A few days ago, or maybe that was yesterday, LOL, I posted about the possibility of hand punching in hair on Larry, starting with the eyebrows. Well, I have done it and wow, what an experience! I had been thinking about doing this ever since he arrived, but didn’t quite have the confidence or courage to do so. After all, I had just spent a good amount of money on him and I didn’t want to mess him up. I had talked to other people who some of them thought it was a good idea, others weren’t so sure and then there were some who were neutral on the subject. A friend of mine on social media, actually was the one who really helped me get the ball rolling on this one and I am very grateful for their suggestion.
I started off by doing a lot of research online. I found a couple of good videos out there, but they were a tad bit difficult to find because not everyone out there is hand punching hair into dolls AND making tutorials about it. However, what I found was good. Then I started researching the tools and supplies needed for the process. Finding the hair wasn’t the hard part, it was finding and acquiring the punching needles that was the challenge. Most of the needles are sold online and can be what I feel, quite costly. Especially if you get a whole starter kit. Funds are tight and I was really itching to get started (no pun intended, as it is hair related) so I found different, yet efficient ways to go about it.
I purchased some hair at this really great beauty supply store (not a chain store, but one that has TONS of hair and hair related products as well as jewelry and makeup!) and they were having a great sale. I only paid $2 for a ton of hair. The punching needle, actually it is a felting needle, as I was not able to find a hair punching needle (rooting needle) ANYWHERE locally in the craft stores I went to, I got at Hobby Lobby. I got a set of 5 for $6. So a total of $7, not bad at all!
Rooting, hair punching and felting needles are triangular needles that have these little barbs cut into them that allow them to grab the hair(s) and push it into the ‘skin’. There are several different techniques out there, but being a beginner, I decided to use what I felt was the easiest route. I tried a couple of techniques, but this one seemed to work the best for me. That technique was looping a strand of hair into the needle and punching the hairs in one by one. I tried punching in multiple hairs at once, but it wasn’t looking right to me and some of the hairs were coming out, so I decided to go back to the simple route. Maybe when I get more experience, I will try to do multiple hairs again. Usually, you don’t have to actually loop the individual hair into the barb, but the largest needles at Hobby Lobby didn’t have deep enough barbs to catch the hair and I would get frustrated having to go back and do multiple punches, so the way I did it, actually worked best…for me.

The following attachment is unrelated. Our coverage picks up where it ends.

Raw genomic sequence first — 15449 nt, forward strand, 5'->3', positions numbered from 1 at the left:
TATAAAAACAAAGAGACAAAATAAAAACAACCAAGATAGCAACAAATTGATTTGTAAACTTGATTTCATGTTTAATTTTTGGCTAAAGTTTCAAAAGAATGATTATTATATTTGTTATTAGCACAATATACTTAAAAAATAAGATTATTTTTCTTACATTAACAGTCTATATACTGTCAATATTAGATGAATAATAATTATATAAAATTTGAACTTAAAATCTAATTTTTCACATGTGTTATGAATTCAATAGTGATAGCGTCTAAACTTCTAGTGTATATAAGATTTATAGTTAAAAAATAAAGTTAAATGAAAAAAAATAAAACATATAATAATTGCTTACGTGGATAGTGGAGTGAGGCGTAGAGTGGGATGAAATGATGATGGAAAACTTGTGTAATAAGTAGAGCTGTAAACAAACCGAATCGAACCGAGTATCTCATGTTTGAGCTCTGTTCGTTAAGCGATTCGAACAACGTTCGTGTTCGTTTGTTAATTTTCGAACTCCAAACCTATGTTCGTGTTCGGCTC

It took me 8 solid hours to do both eyebrows. The night before, I practiced on some spare TPE samples to see if I could actually do it. I wasn’t sleeping well anyway, so I figured I would make proper use of my no-sleeping time. I drew an outline of the brows with a brow pencil and then got my needle and hair out and got to work. The people I watched in the videos were professionals and so they were able to do theirs really fast, but for me, slow and steady won the race!
The next morning, when I actually did Larry’s brows, I got my workstation set up at my dining room table. This is what all I used:
Hair cut into 6 inch strands
Brow pencil/eyeliner pencil
Brow Wand (elongated mascara wand)
Hair sweeping tool (to brush away the loose trimmed hairs)
Spare TPE sample (for practice)
Wax paper (to keep the workstation fairly clean)
Larry’s head (that doesn’t sound morbid at all, does it? 😀 )
Over the next 8 hours, Larry’s head sat happily in between my boobs, as I do not have a doll head stand and so that he could be looking up at me, with the light shining correctly as I punched in the hairs, one by one, by one….I swear I punched in at least a thousand of them. I first removed his painted on brows with q tips, baby oil and a used fabric softener dryer sheet. Then I took the kohl eyeliner pencil in charcoal (the same that I used for his five o’clock stubble” and drew the outline of his new brows and colored it in. After that, I slowly started punching in the hairs. I got the right brow done first, took a break, then worked on the left. When all the hairs were punched in, that was when I started trimming the hairs and combing them to where they looked like actual eyebrows.
While I was punching in the hairs, I would have to take the brow comb and brush and brush the hairs back toward me so that I had open space to punch in the newer hairs as I worked my way from the outer brow toward the nose. Brushing off the excess and trimmed hair from TPE was quite a task. Hair naturally wants to stick to TPE, as it is a medical grade rubber, in this case, used for skin. But once I was able to get all of it removed and Larry’s brows where I wanted them to be, then I began the process of cleaning his head and face with baby oil and removing sweat and debris (sitting under a hot lamp for 8 hours will definitely make you sweat) before reattaching his head to his body and his wig back onto his head.
I was incredibly sore and exhausted afterward. Once Larry was all situated, I got a massage from HH and then went to soak in a hot bubble bath to relax (or try anyway) away the pain that was mostly in my upper back/shoulders and hands. I am still a bit sore today, but I can tell you, it was definitely worth it! A labor of love for sure! Come to think of it, speaking of labor…giving birth to my kids was easier than punching in the brows, LOL!
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